Bren: I’ve got a friend who owns a successful machine shop and I’ve been evangelizing blogging to him for years, but he’s not quite ready to drink the KoolAid. I think part of the issue is the perception that blogging takes time away from tasks that have traditionally been considered core to the business. The required shift in thinking is that writing the blog needs to become part of that core.

Well-written, transparent and informative blogs on a focused topic are a fantastic way to connect with customers. 

That being said, blogs don’t replace static web pages for many businesses and they shouldn’t. The big news lately is Bob Lutz’s new blog over at GM. It’s great, but it’s not replacing all the other content on their website—that content helps create context around the blog, and vice versa. 

Lip-sticking: You may have thought you would get away without being asked, but…here goes: do you shop online? Do you buy your clothes online? Would you buy your wife her birthday gift online? Would you purchase anything exotic online? Have you purchased anything exotic online?

Bren: I think the only thing our household hasn’t purchased online is furniture! We buy electronics, clothing, food, music, toys, books and more online. What’s an exotic purchase? You mean like albino tigers? Never bought any albino tigers online, but I wouldn’t hesitate if they came in brown paper wrappers. You know, to protect our mailman, Ken.  J

Lip-sticking: Last question: which gender do you think is harder to work for, a man or a woman? And, which gender lets you slack off more?Bren_n_kid

Bren: Oh geez. I can only speak to my own experience, and the men I’ve worked for have generally shown me how to work hard, but the women I’ve worked for have shown me how to work smart. It’s easier to be a slacker working for a guy!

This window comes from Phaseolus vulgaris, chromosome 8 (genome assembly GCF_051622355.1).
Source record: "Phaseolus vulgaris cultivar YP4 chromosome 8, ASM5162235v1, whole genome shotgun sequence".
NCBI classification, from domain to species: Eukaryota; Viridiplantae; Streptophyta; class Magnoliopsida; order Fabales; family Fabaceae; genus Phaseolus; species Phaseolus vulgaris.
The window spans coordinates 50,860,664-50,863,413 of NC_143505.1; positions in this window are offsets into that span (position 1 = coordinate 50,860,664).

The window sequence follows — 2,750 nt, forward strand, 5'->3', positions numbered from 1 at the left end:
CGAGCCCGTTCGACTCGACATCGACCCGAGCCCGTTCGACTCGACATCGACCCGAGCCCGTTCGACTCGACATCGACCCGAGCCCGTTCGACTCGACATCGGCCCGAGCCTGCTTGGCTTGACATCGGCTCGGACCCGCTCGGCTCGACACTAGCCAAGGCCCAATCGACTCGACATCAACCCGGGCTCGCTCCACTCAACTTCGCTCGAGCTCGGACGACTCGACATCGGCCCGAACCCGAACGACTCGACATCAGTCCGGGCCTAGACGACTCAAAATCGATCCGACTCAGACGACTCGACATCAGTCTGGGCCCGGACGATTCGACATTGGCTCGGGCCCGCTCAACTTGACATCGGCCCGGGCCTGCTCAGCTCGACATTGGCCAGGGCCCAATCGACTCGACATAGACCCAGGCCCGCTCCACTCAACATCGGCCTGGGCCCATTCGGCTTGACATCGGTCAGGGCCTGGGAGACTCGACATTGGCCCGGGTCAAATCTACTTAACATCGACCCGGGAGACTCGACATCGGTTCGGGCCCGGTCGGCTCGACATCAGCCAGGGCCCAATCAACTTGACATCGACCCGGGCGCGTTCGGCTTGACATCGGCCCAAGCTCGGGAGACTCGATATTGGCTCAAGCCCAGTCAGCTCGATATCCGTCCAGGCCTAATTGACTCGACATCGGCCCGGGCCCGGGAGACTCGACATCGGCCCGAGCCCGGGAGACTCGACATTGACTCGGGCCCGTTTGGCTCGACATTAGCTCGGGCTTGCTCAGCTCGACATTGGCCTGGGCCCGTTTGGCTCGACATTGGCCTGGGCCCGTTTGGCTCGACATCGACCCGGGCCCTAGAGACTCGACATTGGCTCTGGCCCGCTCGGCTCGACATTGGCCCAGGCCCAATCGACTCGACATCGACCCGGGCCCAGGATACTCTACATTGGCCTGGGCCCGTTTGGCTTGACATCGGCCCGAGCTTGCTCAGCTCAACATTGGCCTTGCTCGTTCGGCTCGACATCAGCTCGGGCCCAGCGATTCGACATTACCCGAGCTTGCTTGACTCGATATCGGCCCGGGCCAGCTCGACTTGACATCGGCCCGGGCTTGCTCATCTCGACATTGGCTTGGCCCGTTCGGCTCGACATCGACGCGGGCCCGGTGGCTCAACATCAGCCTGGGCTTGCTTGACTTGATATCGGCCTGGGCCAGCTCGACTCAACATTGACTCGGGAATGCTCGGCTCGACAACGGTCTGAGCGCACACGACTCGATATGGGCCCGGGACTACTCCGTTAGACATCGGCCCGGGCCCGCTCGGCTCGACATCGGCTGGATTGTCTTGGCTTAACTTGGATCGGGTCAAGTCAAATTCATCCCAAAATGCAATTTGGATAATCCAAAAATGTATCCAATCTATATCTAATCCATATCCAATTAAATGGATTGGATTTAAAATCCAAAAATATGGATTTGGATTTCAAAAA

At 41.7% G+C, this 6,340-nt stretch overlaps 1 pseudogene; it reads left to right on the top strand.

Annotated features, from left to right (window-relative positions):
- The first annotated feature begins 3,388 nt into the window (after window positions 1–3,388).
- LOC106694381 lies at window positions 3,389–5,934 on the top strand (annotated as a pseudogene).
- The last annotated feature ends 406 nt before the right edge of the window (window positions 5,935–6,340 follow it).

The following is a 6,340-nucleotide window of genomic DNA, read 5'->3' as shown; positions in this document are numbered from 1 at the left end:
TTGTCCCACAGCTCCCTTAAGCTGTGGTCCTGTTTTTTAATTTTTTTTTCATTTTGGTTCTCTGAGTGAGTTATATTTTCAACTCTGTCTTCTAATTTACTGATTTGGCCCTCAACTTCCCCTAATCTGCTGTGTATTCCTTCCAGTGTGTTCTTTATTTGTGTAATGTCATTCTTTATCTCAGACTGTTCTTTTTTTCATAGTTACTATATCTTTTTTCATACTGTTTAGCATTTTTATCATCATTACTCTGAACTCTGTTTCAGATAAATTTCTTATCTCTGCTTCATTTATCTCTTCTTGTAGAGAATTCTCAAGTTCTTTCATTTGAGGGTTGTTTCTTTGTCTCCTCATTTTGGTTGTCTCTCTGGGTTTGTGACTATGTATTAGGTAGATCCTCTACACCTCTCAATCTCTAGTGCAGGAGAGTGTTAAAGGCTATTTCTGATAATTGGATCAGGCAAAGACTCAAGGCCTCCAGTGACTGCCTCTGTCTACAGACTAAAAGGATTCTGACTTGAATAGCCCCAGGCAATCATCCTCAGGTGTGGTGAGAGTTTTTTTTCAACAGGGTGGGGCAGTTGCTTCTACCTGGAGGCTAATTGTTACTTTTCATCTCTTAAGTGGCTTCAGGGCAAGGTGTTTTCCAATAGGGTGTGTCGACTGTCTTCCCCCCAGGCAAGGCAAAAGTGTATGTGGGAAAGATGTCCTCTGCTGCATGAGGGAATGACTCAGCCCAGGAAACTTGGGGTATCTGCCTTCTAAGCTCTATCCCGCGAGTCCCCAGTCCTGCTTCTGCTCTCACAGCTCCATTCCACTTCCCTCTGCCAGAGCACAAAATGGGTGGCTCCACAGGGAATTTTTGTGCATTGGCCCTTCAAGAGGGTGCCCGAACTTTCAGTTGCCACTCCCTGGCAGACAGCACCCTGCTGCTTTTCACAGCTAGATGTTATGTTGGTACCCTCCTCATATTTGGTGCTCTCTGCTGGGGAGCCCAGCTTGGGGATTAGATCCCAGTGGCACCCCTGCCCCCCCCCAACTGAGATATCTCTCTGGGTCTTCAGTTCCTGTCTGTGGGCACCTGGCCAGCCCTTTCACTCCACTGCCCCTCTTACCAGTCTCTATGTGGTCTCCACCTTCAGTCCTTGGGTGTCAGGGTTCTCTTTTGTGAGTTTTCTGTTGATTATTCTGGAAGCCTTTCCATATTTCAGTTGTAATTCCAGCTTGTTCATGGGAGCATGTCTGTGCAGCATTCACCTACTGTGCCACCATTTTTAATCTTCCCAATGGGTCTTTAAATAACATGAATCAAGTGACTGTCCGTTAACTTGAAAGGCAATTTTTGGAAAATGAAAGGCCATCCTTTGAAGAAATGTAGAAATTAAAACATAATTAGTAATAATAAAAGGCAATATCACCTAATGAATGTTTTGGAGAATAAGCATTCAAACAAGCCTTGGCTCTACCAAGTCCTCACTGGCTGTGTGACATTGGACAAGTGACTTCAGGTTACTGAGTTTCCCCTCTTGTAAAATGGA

Here’s a true story.  My summertime college job was working as a roofer. That was seriously hard work…I had a nice tan, but I’d blow black snot out my nose for days after tearing off an old roof. (eeeewwwww!)

I remember one tear-off job I worked on…must’ve been August and it was just so stinkin’ hot. I started sneaking off and hiding under the house just so I could get a break. After a while I’d hear the other guys hollering for me and I’d go back up on the roof for a while, before finding another excuse to go back down the ladder and under the house. Roofing sucks. You know, I’ve never met a female roofer…I think women are just too smart to be roofers.  J 


There you have it, dear readers. A really smart man. Wait a minute! Jane just reviewed this interview and we got neenered! We're not sure how we feel about that. Well, we're smart enough not to be in roofing, so...a little neener now and then, what can it hurt?

Say, what's not to like about that Slacker Manager? Thanks, Bren


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Yet, another great interview, Yvonne :)

K. Todd Storch


The comment is fine, I just don't like seeing phrases like "has helping me" with my name on it. Sorry, its the anal/detail/freak in me.

I guess I should quit super-multi-tasking and concentrate on my key strokes...I should be more of a SlackerManager...wait, that's not right either.

Ok, here goes again.

Bren, you rock!

Whew, I feel better.


Rosa Say

Aloha Yvonne, thanks for pointing out that "satiable curiosity" link in Bren's post ... I somehow missed that one even tho Bren's blog has become a daily must read for me (as is Lip-Sticking, of course).

Here's another Bren tip: his Hot Links (left column of his Slacker Manager blog) are the lazy person's way to find great stuff on the web via the selection of a very quick and insatiable mind!

Yvonne DiVita

Todd, your comment is great. What's wrong with it? We enjoy your participation. And your blog! Darryl, ah... someone new. Jane loves meeting new people! We ASSUME that's Bren...do you have information that would prove otherwise???


Nice interview. Are we really to belive that's bren in the wetsuit ?

K. Todd Storch

Great interview of a great guy.

Bren has helping me a ton as I began blogging.

If you don't subscribe to his blog, do so now. Excellent insight into day to day management and work issues.

Great job!